Thursday, March 12, 2009

How I became Charlie

Life has been all about learning new names and trying to decipher them, starting with mine, Charlotte. Now, that simply read in school to first graders, sounded like char-lotte. Though my parents kept addressing me as shalu, it was only after 5-6 years of existence on this planet that i realised that shalu was a pet name, the actual name was Charlotte. There started the dual identity - Shalu in the neighbourhood and Charlotte in school.
Growing up in the lower middle class society of Sakinanka in Bombay, Charlotte was the most disastrous possessions I could have ever had. But then, life introduced me to names more weird than mine. The chawl I lived in, Pansare Sadan was made up of 25-30 families. My neighbours came from all varied races, religions, castes, and regions in India. I was surrounded on all 4 sides by 4 Maharashtrian families. To my right were the Patade's from the ghats, the hilly regions of the Sahyadris, and to my left were the Patare's from the coastal region of Malwan. I spent the first few years of my life trying to figure out the difference between Patade, Patare and oh yes Pansare - to me they were tongue twisters, and sounded the same. Then there was this family called Lokhande (Lokhand? Iron????). Besides there were also other Maharashtrians, belonging to different communities, Malwas, Kshatriya's, etc.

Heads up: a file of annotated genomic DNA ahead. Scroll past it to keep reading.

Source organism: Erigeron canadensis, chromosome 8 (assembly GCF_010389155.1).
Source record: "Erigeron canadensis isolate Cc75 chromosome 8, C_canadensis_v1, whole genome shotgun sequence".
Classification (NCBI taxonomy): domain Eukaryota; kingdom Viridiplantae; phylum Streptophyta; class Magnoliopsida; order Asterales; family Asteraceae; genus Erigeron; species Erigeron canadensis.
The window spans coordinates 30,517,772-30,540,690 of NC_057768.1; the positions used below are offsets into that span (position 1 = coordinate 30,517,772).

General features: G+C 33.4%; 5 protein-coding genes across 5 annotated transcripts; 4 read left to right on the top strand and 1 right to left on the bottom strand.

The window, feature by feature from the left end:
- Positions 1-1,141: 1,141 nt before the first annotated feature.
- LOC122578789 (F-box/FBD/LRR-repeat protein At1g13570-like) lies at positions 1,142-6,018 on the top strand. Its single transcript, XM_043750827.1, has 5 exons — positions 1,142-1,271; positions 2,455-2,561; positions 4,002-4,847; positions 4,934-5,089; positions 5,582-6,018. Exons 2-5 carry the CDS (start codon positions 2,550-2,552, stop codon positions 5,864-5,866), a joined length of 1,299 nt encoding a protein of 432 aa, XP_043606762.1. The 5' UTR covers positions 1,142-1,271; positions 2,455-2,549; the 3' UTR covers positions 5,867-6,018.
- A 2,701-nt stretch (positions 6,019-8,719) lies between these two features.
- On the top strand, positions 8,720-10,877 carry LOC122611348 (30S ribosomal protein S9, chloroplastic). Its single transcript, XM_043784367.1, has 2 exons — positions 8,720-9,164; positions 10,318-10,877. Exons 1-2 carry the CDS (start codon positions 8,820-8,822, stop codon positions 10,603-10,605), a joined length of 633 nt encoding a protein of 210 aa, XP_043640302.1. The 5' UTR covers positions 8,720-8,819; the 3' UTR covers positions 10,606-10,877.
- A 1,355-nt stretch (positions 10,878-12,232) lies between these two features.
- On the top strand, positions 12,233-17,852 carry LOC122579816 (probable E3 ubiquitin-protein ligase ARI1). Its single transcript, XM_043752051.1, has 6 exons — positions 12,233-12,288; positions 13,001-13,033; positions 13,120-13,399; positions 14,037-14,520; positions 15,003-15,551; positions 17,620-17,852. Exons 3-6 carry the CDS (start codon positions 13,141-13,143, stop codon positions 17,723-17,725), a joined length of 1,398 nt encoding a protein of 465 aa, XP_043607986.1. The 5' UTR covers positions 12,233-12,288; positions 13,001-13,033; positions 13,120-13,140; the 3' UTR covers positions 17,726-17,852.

Diagonally opposite my house, were two Keralite families, the Kutty's with fair skin and the Sukumaran's with darker skins, again from different regions of Kerala. Much later in life I learnt that those were just misnomers and not their real family names. Those days in Bombay, all south Indians were referred to as Madrasis :)